KERR RESERVOIR: 200 miles — Bobcat’s Lake Country Store (434-374-8381) can provide a water condition report. Up-lake stripers are possible and large catfish in the deep channel waters are almost a given if you’re patient and have weighted bottom rigs, their hooks loaded with herring or sunfish. The bass and crappie fishing has been pretty good over the past several days.

JAMES RIVER: 115 miles – (Tidal Richmond and downstream) Mike Hoke of Life’s Revenge Guide Service (804/357-8518) can deliver a good outing on this river. The blue catfish bite is heating up. That means fish between 30 and 60 pounds are almost regular catches. We heard that some stripers were caught down around the Appomattox River mouth, while the feeder creeks are giving up a decent largemouth bass now and then. The water is murky.

CHICKAHOMINY RIVER: 135 miles – River’s Rest (804-829-2753) will provide the latest water conditions. Easily the best bass feeder to the James River. The “Chick” always shows plenty of largemouth action, as well as catfish and crappies.

WESTERN VIRGINIA

SHENANDOAH RIVER: 60-85 miles – Front Royal resident and skilled fisherman, Dick Fox, said, “The river is about normal but very clear with a temperature of 46 degrees. We are averaging about 8 to 10 fish per trip running from 12 to 15 inches. We are still using tubes, creatures and jigs on 6-pound-test fluorocarbon line.” The weather forecast, however, called for rain which can change conditions very quickly.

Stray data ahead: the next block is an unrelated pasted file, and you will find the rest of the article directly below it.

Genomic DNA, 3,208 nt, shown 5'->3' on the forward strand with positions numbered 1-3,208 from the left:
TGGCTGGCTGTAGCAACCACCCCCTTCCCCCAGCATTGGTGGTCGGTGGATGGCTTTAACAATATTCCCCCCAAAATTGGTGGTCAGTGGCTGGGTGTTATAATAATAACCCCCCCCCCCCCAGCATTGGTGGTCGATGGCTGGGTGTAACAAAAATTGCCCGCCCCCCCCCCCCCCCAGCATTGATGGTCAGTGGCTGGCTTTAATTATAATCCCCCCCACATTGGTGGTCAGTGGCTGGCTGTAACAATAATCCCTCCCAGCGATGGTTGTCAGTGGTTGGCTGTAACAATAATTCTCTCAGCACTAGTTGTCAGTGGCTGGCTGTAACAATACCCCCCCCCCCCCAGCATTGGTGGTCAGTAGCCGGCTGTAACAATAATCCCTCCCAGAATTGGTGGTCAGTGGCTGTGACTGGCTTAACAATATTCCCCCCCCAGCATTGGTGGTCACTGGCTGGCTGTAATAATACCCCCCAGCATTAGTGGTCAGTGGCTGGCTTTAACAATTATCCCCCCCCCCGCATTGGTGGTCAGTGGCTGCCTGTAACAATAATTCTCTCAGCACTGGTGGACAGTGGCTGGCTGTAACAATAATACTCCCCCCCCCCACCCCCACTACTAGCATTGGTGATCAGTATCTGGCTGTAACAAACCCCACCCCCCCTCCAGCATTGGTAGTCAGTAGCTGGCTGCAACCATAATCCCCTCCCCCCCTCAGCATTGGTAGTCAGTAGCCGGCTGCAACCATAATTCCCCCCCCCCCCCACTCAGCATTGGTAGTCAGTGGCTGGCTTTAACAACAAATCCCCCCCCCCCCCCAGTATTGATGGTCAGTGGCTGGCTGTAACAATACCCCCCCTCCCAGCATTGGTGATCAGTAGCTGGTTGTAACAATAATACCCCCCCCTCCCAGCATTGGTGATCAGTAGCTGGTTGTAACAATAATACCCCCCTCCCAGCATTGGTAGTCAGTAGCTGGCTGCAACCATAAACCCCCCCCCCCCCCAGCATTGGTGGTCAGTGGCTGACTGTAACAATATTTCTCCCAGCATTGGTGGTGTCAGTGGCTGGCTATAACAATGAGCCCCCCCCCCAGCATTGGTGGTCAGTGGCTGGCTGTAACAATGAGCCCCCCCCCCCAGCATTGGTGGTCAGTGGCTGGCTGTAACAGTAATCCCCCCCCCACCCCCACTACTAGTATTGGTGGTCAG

SMITH MOUNTAIN LAKE: 210 miles – Scattered catches of rockfish are possible from some upper lake areas down to the “S” Curve. Occasionally, you can even see the striper schools “busting” threadfin shad baitfish on the lake’s surface, which is ideal for casting jerkbaits and Rat-L-Trap lures. The bass and crappie fishing has been good inside some of the feeder creeks that show plenty of bottom structure.

UPPER JAMES RIVER (at Scottsville): 130 miles — If the rain fell as hard as was predicted, there’s a good chance that the weekend fishing will be ruined. The smallmouth bass are here, but if water levels rise, it will be tough sledding.